Sadly, this film suffers from the absence of James Whale's direction and marks the start of the franchise's slow decline. The film's imagery is somewhat staid and the story merely plain. Ghost of Frankenstein also lacks the pathos and heart of the first two installments, and the Monster has been dumbed down to the point where it is more like a walking brick wall than a living tragic character. Still, the film features another solid performance by Bela Lugosi, and Lon Chaney is decent filling in Boris Karloff's shoes as the Monster.
5) House of Frankenstein (71 min.)
"He wanted life and strength. I wanted only death."
By the mid-1940's, the rehashed stories for Universal's three staple horror franchises - Frankenstein, Dracula, and the Wolfman - were becoming stale and repetitive. So, what better way to lure audiences back for continued chills and thrills than to offer three monsters together for the price of one?
House of Frankenstein was the first of three films to feature all three of Universal's top film monsters together. It was actually a sequel to Frankenstein Meets the Wolf Man (1943), in which the Frankenstein Monster and the Wolfman clashed and presumably perished together in a flood that destroyed Castle Frankenstein. But as horror fans all know, unless you see a rotting body, the creature ain't dead!
The story this time focuses mainly on Dr. Niemann (Boris Karloff) and the hunchback, Daniel. Shortly after breaking out of prison, the mad scientist and his assistant make for the town of Frankenstein. Niemann is determined to continue Dr. Frankenstein's old research. Along the way, the traveling companions come across Dracula's remains and recruit the Count to their cause. However, the vampire count, most forgettably played by John Carradine, serves only a minor perfunctory role and soon disappears from the film long before Castle Frankenstein is within sight. Even the Frankenstein Monster (Glenn Strange), when discovered, spends much of the film in a comatose state until the finale.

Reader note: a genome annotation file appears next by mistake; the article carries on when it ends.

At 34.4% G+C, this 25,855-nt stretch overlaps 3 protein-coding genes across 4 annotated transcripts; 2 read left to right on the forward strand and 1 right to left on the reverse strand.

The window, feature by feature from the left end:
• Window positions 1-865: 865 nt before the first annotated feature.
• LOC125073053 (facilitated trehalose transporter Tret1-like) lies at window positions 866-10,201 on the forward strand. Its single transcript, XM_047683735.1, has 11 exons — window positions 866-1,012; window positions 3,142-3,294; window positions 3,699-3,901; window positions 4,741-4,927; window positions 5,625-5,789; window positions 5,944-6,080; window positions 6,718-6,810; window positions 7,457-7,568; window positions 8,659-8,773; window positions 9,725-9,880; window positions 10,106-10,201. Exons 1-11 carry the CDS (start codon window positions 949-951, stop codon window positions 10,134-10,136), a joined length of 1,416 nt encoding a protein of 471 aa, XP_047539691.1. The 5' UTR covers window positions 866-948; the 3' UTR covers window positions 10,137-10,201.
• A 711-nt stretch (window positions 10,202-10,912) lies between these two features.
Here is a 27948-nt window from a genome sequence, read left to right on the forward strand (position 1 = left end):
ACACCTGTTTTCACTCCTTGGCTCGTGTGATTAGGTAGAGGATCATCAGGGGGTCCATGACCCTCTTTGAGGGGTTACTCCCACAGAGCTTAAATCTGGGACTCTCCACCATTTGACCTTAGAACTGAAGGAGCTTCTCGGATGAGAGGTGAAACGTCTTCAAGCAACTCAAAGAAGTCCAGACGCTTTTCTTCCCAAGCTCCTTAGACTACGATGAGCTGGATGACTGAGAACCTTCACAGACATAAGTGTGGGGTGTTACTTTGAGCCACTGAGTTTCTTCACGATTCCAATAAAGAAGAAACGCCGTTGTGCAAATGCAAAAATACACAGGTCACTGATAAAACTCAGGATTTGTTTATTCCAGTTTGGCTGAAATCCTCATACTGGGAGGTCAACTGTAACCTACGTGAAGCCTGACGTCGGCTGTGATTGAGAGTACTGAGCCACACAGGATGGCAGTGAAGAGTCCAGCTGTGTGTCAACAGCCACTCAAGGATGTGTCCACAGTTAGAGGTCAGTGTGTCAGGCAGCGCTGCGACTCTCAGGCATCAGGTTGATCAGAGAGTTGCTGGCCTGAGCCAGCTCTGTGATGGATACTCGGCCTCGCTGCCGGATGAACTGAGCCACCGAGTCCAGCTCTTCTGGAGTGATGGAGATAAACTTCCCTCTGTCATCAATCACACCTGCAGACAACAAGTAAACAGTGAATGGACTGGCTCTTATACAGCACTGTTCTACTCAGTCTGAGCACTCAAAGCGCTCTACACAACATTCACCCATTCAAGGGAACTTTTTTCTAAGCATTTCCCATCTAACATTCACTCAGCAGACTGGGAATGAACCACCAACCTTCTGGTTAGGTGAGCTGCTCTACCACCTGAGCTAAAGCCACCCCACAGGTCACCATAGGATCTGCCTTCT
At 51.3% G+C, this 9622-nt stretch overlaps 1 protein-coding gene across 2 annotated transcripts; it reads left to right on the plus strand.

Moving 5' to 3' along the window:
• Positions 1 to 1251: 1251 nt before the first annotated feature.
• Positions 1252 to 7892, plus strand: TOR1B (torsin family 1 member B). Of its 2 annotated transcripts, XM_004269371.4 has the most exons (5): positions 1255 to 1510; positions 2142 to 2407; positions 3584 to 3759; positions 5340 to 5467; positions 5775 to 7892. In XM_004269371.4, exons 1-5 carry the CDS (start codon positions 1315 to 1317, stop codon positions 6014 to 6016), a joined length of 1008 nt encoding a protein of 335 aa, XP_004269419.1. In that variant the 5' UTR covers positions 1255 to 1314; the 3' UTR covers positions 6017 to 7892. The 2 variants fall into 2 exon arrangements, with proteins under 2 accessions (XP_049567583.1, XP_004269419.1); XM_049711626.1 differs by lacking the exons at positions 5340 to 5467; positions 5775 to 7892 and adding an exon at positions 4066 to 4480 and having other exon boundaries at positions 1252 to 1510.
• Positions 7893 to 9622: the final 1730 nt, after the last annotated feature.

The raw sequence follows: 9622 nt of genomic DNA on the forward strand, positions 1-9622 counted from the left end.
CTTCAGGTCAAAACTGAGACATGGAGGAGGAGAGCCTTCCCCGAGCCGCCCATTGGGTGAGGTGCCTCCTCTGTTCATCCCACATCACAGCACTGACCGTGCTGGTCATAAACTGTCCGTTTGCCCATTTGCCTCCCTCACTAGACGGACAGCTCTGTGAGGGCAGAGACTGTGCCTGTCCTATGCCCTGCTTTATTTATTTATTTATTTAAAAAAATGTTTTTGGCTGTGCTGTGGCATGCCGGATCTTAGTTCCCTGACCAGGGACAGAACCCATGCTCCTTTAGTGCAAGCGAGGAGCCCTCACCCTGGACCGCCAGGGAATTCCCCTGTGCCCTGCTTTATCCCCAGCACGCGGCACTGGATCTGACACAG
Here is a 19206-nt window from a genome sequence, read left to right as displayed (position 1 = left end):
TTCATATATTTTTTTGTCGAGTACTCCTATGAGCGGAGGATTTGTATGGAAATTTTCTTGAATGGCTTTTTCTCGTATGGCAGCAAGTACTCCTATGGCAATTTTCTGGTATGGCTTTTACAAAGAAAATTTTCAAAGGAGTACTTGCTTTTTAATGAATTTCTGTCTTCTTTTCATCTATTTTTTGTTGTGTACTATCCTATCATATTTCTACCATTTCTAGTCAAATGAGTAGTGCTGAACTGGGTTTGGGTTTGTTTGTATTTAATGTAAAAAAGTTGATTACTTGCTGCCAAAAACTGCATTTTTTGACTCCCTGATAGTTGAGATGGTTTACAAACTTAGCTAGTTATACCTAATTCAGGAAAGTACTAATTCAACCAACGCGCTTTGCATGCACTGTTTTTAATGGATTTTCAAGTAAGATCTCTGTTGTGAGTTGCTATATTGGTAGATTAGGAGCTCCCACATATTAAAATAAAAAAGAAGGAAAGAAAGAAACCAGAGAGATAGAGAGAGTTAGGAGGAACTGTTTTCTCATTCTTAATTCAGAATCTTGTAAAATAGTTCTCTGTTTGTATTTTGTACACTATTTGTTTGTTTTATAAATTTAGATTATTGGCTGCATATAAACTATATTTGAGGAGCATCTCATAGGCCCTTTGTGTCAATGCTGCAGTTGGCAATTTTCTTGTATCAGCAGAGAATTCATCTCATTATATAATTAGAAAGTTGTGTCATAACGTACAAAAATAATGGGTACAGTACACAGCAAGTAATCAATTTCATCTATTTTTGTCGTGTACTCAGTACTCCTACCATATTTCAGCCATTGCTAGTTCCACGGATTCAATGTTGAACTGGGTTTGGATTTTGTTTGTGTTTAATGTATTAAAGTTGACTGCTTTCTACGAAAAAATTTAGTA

When Niemann and the hunchback reach Castle Frankenstein, they discover within the icy depths of its underground ruins the frozen remains of the Monster and the Wolfman. Once freed from his icy confines, the Wolfman transforms back into his alter ego, Larry Talbot. Niemann convinces the cursed man to reveal the hidden location of Frankenstein's old notes in exchange for a promise to cure Talbot finally of lycanthropy. In the meantime, Niemann peruses the Frankenstein notes to devise a way of restoring the Monster's life and strength. Meanwhile, the clock is ticking, for when the moon is full once more, Talbot will transform into a murderous Wolfman and threaten all near him.
There is a romantic sub-plot involving a lascivious gypsy girl, but she serves little purpose in the film other than inspiring a jealous rivalry that drives the film to its inevitable conclusion, in which pretty much everyone perishes. Rest assured, however, that our monsters will find a way to return to life. And the world is never short of mad scientists ready to pick up the banner and follow the footsteps of Frankenstein!